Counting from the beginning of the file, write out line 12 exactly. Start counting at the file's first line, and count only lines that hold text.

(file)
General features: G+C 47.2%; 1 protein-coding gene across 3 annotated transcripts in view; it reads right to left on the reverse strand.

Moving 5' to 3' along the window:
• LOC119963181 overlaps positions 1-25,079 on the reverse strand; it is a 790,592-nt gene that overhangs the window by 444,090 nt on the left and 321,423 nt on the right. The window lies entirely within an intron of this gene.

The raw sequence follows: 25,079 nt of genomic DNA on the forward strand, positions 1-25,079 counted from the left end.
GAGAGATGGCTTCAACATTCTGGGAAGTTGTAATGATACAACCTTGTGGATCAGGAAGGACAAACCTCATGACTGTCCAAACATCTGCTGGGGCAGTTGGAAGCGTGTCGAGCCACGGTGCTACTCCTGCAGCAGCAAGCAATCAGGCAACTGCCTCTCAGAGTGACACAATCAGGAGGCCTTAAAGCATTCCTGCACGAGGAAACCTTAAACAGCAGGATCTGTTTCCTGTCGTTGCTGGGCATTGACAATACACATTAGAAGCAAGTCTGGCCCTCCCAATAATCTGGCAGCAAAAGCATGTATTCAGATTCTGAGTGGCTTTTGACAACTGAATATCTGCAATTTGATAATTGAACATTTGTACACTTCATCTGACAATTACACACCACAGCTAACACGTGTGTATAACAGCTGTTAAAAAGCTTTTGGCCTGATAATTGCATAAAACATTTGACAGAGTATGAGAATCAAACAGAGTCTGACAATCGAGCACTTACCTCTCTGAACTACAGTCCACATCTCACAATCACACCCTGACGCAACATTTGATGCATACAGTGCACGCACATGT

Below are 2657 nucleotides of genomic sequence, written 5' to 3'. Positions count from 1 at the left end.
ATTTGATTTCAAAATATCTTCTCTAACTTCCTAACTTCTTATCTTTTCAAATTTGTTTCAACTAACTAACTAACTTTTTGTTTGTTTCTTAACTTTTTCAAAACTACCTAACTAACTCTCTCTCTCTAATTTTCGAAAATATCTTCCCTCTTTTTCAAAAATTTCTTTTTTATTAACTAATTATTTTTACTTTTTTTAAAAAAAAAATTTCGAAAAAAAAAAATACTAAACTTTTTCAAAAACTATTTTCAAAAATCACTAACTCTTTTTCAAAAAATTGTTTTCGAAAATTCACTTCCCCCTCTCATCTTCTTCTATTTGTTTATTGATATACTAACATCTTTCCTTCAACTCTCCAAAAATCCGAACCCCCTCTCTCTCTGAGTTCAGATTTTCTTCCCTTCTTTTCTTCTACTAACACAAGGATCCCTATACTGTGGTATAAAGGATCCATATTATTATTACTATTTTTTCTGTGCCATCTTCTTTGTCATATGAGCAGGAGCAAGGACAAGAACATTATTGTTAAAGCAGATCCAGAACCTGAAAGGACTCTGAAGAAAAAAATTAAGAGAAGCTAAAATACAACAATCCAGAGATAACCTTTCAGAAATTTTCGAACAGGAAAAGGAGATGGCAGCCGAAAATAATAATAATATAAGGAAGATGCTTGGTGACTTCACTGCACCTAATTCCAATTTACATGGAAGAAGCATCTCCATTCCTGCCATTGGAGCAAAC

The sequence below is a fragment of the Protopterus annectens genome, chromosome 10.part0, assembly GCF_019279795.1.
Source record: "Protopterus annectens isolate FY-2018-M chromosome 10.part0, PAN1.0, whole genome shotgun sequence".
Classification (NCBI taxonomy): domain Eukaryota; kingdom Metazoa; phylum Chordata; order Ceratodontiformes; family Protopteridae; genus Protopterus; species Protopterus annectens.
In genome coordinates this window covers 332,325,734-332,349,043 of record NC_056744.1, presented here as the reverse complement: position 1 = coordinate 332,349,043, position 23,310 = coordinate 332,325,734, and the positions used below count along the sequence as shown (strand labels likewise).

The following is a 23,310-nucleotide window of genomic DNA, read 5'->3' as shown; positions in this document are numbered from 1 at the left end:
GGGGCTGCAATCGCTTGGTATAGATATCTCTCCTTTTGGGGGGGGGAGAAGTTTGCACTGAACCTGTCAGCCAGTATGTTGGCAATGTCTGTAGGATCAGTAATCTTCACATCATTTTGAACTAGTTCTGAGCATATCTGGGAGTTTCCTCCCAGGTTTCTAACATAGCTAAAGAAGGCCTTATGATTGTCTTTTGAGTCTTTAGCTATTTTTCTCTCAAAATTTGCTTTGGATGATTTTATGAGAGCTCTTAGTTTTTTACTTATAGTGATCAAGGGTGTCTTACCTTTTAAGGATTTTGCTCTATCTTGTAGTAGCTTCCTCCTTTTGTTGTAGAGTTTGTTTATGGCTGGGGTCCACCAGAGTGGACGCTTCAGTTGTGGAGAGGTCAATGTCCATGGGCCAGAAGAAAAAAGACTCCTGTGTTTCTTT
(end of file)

The following is a 23,310-nucleotide window of genomic DNA, read 5'->3' as shown; positions in this document are numbered from 1 at the left end: